I came to Algeria in 1946 and have lived my entire life in the context of an Islamic-Christian relationship, almost entirely in this country, except for two years in Morocco and two years in Egypt. Thus this Islamic-Christian relationship fashioned the texture of my life of faith and my Christian witness ever since. I thank God for giving me this vocation and mission.
The Muslim world’ rapid demographic growth in the past century over a wider geographic zone have made the Islamic-Christian relationship one of the major aspects of the Church’s faithfulness to its mission in today’s world. The Church owes it to its mission to serve peace among men, especially with believers and among them Muslims.
In the Sermon on the Mount Jesus said: “And if you greet your brothers only, what is unusual about that? Do not the pagans do the same?” Opening our hearts to brothers who are different from us is a sign of our faithfulness to the Sermon on the Mount. “You shall love your neighbour as yourself” is an appeal that excludes no one.
At present, Christians have also come to better understand that the Church is not an institution for Christians only, but is a token God offers to all men. The Pope’s ministry, especially the way it was fulfilled by John Paul II, has made this mission visible to the entire world. And now Benedict XVI in each of his trips shows such openness in his meetings with Muslim leaders.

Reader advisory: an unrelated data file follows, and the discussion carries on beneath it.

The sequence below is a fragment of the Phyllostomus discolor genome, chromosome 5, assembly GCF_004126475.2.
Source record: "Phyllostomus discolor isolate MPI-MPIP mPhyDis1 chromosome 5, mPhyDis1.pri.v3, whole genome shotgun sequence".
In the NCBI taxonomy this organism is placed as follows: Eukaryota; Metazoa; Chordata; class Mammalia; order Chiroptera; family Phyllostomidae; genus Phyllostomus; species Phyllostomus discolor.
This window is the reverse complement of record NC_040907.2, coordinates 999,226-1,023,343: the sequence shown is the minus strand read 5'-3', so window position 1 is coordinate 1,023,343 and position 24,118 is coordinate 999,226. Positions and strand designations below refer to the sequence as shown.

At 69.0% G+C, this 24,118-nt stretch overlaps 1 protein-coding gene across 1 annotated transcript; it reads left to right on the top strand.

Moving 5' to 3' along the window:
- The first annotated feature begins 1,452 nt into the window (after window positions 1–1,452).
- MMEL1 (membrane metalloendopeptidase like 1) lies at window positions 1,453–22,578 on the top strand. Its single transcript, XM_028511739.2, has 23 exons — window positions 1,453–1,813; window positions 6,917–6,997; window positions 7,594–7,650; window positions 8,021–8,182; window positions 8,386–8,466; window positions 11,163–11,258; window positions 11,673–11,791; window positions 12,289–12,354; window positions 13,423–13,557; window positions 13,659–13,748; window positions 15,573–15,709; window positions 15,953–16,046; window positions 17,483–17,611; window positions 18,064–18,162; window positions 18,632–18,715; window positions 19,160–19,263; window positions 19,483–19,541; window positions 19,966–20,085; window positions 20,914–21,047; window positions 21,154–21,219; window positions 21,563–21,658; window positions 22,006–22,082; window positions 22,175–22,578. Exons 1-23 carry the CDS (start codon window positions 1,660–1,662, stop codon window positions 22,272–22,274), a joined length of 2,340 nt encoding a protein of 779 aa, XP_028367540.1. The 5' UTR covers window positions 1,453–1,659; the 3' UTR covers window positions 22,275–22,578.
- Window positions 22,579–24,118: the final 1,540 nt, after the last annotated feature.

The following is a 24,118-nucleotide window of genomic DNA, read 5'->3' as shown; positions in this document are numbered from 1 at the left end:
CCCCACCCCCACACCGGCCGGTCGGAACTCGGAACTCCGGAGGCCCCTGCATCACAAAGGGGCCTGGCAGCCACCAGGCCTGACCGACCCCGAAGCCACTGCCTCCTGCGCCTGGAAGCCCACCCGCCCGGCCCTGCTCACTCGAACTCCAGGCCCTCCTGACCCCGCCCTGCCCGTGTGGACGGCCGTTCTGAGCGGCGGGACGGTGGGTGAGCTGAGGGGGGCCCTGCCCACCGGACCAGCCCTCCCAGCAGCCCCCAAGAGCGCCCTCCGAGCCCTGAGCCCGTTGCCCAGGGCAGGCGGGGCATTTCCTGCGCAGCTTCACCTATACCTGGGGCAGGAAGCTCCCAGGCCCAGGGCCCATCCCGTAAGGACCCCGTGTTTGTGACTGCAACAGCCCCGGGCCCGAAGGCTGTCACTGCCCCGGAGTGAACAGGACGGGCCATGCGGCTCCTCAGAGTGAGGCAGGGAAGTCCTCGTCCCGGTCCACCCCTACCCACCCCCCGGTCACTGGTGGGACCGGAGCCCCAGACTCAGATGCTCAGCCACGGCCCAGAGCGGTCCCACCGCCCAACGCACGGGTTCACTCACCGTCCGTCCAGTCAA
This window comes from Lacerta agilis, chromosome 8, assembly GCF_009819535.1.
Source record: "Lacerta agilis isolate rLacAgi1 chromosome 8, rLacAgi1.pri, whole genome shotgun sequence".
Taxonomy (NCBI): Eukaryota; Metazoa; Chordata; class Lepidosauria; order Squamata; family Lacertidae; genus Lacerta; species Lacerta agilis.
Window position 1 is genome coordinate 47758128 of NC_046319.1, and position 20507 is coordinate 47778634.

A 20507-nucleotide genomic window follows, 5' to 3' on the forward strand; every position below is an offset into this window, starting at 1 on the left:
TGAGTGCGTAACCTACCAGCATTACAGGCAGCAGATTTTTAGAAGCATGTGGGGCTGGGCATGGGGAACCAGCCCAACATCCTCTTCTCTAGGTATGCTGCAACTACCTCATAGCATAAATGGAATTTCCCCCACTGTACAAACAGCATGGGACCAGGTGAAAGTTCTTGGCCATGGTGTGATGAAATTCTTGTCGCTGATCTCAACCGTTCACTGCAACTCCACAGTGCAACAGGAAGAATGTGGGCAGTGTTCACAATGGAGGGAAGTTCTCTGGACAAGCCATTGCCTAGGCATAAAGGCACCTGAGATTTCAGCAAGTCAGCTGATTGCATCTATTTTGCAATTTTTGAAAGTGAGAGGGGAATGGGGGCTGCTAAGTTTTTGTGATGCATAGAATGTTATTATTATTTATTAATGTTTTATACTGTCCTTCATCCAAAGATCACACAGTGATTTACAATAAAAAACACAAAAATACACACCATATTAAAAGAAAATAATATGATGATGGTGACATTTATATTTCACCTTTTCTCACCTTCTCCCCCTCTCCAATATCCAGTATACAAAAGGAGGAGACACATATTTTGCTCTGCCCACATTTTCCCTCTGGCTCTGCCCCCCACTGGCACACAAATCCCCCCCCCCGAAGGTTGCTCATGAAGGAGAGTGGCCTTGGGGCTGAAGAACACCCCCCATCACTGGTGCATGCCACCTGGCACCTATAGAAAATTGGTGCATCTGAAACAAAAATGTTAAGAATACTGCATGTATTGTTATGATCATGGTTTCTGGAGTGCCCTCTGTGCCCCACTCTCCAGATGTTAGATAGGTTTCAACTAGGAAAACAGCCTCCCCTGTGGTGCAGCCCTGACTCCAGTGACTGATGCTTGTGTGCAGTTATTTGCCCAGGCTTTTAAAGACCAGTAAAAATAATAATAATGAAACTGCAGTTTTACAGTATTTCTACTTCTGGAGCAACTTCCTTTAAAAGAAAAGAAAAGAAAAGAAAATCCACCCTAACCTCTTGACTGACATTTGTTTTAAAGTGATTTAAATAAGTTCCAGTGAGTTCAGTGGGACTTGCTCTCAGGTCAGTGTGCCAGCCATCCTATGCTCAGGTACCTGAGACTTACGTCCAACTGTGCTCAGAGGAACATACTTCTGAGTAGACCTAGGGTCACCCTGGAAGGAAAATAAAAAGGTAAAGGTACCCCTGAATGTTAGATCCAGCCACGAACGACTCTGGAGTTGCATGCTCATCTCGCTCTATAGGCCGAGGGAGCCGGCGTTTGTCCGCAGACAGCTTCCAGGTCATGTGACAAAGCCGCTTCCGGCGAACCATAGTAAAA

In today’s world men do not understand that religions that seek to honour God, each in its own way of course, may also cause tensions among them. The latest steps taken by Muslim leaders (cf the letter by 138 Muslim scholars) show instead that many Muslims today do want to work at this pacified relationship between Christians and Muslims.
This is why I have been happy to place my entire life at the service of this relationship. Of course, in each camp there are fundamentalists who want to close ranks and be only among Christians or Muslims. But I am happy to say that for the past 60 years many Muslims have sought out the friendship of Christians and are committed to working together for the common good.
For me such friendships represent the essence of my faithfulness to the Gospel, but they are also a manifestation of the Gospel to our Muslim partners. Friendship leads to trust which makes working together for the common good possible in all its different aspects: social action, the search for justice and peace, the sharing our cultural heritage, etc. Communicating our spiritual experiences represents one of the highest points of such sharing. On certain occasions we can even pray together, at funerals, or during shared moments of joy, etc.
Too often there has been a tendency to reduce Islamic-Christian dialogue to academic symposia. Of course, these are also part of the process of dialogue and do provide precious indications of mutual respect between the two communities. But dialogue is first and foremost a grassroots relationship between people of good will, a relationship which generates trust and peace on the basis of friendship among people.